Residents rate Danville lower on national survey second time around

Published 8:42 am Tuesday, April 10, 2018

Infrastructure, health scores worse than in 2015, but participation and engagement go up

Danville residents rate their streets, sidewalks and recreation opportunities less well than they did three years ago, according to the 521 respondents who participated in the city’s 2018 National Citizen Survey.

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Participation and engagement in the community has gone up in several categories, including political activity and attending events and meetings, according to the survey results.

Danville asked residents to take the online survey in January. The National Citizen Survey (NCS) is a standardized survey offered by the national Research Center Inc. and the International City/County Management Association.

Danville City Manager Ron Scott said more than 500 U.S. cities participate, many of them on a biannual basis. Those national results are used to create benchmarks that Danville’s responses can be compared to, Scott said. The participating cities have populations from above 1 million down to smaller than Danville, he said.

Danville last used the NCS in 2015, when it conducted the survey via mail. The 2015 survey was deemed statistically significant; Scott couldn’t say the same for the 2018 survey, which was offered online and wasn’t randomized.

There was also no way to be sure all the respondents live in Danville because of the online, opt-in format, Scott noted.

The survey cost almost $7,000 to complete.

According to a summary of results comparing 2015 to 2018 responses:

• Ratings for “mobility” decreased, including street repair, street lighting, snow removal and sidewalk maintenance.

• “Public sentiment toward aspects of public transit, including ease of travel by public transportation and bus or transit services, also declined.”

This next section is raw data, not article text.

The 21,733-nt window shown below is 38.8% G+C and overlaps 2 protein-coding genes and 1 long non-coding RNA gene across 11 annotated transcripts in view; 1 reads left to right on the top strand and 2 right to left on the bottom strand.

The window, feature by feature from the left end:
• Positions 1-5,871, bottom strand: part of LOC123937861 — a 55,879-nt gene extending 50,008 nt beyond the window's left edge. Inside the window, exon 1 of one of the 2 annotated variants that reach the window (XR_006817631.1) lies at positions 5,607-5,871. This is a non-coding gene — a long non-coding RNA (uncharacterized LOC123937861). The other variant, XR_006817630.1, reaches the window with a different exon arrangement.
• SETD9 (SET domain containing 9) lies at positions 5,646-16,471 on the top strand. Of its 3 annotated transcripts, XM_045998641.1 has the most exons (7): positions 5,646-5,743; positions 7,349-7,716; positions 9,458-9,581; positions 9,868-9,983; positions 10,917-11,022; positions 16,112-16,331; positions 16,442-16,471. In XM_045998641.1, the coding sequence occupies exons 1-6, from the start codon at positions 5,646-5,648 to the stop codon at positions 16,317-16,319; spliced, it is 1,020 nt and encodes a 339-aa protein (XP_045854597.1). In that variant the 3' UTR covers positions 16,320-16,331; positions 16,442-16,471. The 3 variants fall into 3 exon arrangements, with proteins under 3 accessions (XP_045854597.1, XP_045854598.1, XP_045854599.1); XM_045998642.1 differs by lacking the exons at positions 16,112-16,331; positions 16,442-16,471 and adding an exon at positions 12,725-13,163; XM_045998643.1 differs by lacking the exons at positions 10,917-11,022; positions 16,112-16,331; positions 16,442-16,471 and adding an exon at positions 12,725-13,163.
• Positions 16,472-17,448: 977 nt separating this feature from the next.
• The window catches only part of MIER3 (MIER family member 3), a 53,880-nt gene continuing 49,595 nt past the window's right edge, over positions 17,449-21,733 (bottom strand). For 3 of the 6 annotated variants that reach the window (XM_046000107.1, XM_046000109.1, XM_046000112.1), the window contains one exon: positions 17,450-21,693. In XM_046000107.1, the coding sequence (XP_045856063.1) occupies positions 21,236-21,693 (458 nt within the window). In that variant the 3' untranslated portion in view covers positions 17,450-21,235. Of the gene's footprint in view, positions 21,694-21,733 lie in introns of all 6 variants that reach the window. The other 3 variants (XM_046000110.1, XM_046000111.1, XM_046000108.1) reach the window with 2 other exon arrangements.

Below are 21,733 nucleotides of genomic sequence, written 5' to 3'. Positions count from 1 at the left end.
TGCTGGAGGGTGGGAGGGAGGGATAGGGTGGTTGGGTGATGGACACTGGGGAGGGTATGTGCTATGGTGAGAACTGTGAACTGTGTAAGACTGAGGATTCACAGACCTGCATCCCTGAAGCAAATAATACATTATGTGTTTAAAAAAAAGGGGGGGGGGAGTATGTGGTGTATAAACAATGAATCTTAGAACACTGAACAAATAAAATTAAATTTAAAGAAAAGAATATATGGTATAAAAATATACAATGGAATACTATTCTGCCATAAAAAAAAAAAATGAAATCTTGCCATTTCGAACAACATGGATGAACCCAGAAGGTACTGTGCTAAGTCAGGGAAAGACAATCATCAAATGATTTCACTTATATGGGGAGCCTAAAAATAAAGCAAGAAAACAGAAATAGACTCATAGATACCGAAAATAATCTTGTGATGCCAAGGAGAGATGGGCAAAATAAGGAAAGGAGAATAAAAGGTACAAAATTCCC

• Variety of housing options, public spaces, sewer services and cable television — all aspects of the “overall built environment” trended downward in respondents’ ratings.

• Some recreation and wellness categories — “particularly health-related services” — were rated “less positively” in 2018.

• Respondents in 2018 were more likely to have voted in local elections, attended a public meeting, volunteered, campaigned for a political issue or contacted an elected official. The summary notes, “These higher ratings (may) be partially attributable to opt-in respondents being more likely to be engaged in the community compared to the general population.”

The survey had 134 categories where ratings could be compared directly between 2015 and 2018. Of those, ratings for 99 categories didn’t change enough to be demonstrably significant, according to the summary.

Twenty-three categories were rated significantly lower than in 2015: travel by public transportation, overall built environment, housing options, public places, overall economic health, health and wellness, mental health care, preventative health services, health care, adult education, child care/preschool, street repair, street lighting, snow removal, sidewalk maintenance, traffic signal timing, bus or transit services, garbage collection, recycling, sewer services, cable TV, city parks and health services.